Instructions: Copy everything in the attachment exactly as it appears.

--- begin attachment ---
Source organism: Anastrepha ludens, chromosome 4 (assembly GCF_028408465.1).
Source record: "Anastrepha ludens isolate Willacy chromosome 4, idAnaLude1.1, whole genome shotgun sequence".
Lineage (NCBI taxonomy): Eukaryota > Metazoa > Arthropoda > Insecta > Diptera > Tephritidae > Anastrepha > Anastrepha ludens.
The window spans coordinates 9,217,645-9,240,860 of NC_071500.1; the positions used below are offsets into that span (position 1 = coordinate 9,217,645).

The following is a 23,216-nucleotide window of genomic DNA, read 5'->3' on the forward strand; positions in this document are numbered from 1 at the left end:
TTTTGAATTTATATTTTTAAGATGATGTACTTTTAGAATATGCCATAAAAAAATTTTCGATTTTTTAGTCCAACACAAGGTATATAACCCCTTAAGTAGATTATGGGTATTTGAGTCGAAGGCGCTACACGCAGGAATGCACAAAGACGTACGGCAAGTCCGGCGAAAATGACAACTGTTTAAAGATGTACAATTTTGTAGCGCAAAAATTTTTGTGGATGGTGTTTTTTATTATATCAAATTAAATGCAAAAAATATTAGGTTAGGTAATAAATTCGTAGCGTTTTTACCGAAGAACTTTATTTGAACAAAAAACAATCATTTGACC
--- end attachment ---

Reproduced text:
Source organism: Anastrepha ludens, chromosome 4 (assembly GCF_028408465.1).
Source record: "Anastrepha ludens isolate Willacy chromosome 4, idAnaLude1.1, whole genome shotgun sequence".
Lineage (NCBI taxonomy): Eukaryota > Metazoa > Arthropoda > Insecta > Diptera > Tephritidae > Anastrepha > Anastrepha ludens.
The window spans coordinates 9,217,645-9,240,860 of NC_071500.1; the positions used below are offsets into that span (position 1 = coordinate 9,217,645).

The following is a 23,216-nucleotide window of genomic DNA, read 5'->3' on the forward strand; positions in this document are numbered from 1 at the left end:
TTTTGAATTTATATTTTTAAGATGATGTACTTTTAGAATATGCCATAAAAAAATTTTCGATTTTTTAGTCCAACACAAGGTATATAACCCCTTAAGTAGATTATGGGTATTTGAGTCGAAGGCGCTACACGCAGGAATGCACAAAGACGTACGGCAAGTCCGGCGAAAATGACAACTGTTTAAAGATGTACAATTTTGTAGCGCAAAAATTTTTGTGGATGGTGTTTTTTATTATATCAAATTAAATGCAAAAAATATTAGGTTAGGTAATAAATTCGTAGCGTTTTTACCGAAGAACTTTATTTGAACAAAAAACAATCATTTGACC